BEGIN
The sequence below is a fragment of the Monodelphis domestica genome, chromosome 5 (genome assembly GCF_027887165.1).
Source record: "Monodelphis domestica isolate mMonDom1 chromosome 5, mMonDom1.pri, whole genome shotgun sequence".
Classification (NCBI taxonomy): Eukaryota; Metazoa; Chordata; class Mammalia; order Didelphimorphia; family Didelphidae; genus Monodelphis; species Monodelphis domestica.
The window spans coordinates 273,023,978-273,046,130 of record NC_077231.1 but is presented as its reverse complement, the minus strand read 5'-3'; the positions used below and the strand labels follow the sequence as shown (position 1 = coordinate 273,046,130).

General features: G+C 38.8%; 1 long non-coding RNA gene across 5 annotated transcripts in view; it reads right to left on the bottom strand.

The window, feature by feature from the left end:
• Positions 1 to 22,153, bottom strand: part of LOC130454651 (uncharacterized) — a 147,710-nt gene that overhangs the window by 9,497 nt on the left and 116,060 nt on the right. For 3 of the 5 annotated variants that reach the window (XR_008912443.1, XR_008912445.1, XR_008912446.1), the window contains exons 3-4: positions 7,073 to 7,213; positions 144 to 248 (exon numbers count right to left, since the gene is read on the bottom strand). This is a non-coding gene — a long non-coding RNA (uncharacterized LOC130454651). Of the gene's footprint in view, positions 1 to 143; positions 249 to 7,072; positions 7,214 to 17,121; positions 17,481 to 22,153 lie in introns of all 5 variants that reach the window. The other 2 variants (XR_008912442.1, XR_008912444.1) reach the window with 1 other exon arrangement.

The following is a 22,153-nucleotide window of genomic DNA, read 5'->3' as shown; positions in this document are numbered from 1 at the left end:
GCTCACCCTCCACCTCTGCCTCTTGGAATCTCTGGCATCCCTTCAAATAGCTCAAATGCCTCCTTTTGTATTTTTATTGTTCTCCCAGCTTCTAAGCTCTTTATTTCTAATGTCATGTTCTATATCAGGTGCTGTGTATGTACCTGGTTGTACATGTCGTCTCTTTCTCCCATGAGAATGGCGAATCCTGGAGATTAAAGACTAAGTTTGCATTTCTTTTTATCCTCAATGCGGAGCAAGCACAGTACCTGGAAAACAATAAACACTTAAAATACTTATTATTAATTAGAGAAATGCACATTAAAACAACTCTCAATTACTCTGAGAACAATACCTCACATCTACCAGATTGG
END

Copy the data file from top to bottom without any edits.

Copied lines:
The sequence below is a fragment of the Monodelphis domestica genome, chromosome 5 (genome assembly GCF_027887165.1).
Source record: "Monodelphis domestica isolate mMonDom1 chromosome 5, mMonDom1.pri, whole genome shotgun sequence".
Classification (NCBI taxonomy): Eukaryota; Metazoa; Chordata; class Mammalia; order Didelphimorphia; family Didelphidae; genus Monodelphis; species Monodelphis domestica.
The window spans coordinates 273,023,978-273,046,130 of record NC_077231.1 but is presented as its reverse complement, the minus strand read 5'-3'; the positions used below and the strand labels follow the sequence as shown (position 1 = coordinate 273,046,130).

General features: G+C 38.8%; 1 long non-coding RNA gene across 5 annotated transcripts in view; it reads right to left on the bottom strand.

The window, feature by feature from the left end:
• Positions 1 to 22,153, bottom strand: part of LOC130454651 (uncharacterized) — a 147,710-nt gene that overhangs the window by 9,497 nt on the left and 116,060 nt on the right. For 3 of the 5 annotated variants that reach the window (XR_008912443.1, XR_008912445.1, XR_008912446.1), the window contains exons 3-4: positions 7,073 to 7,213; positions 144 to 248 (exon numbers count right to left, since the gene is read on the bottom strand). This is a non-coding gene — a long non-coding RNA (uncharacterized LOC130454651). Of the gene's footprint in view, positions 1 to 143; positions 249 to 7,072; positions 7,214 to 17,121; positions 17,481 to 22,153 lie in introns of all 5 variants that reach the window. The other 2 variants (XR_008912442.1, XR_008912444.1) reach the window with 1 other exon arrangement.

The following is a 22,153-nucleotide window of genomic DNA, read 5'->3' as shown; positions in this document are numbered from 1 at the left end:
GCTCACCCTCCACCTCTGCCTCTTGGAATCTCTGGCATCCCTTCAAATAGCTCAAATGCCTCCTTTTGTATTTTTATTGTTCTCCCAGCTTCTAAGCTCTTTATTTCTAATGTCATGTTCTATATCAGGTGCTGTGTATGTACCTGGTTGTACATGTCGTCTCTTTCTCCCATGAGAATGGCGAATCCTGGAGATTAAAGACTAAGTTTGCATTTCTTTTTATCCTCAATGCGGAGCAAGCACAGTACCTGGAAAACAATAAACACTTAAAATACTTATTATTAATTAGAGAAATGCACATTAAAACAACTCTCAATTACTCTGAGAACAATACCTCACATCTACCAGATTGG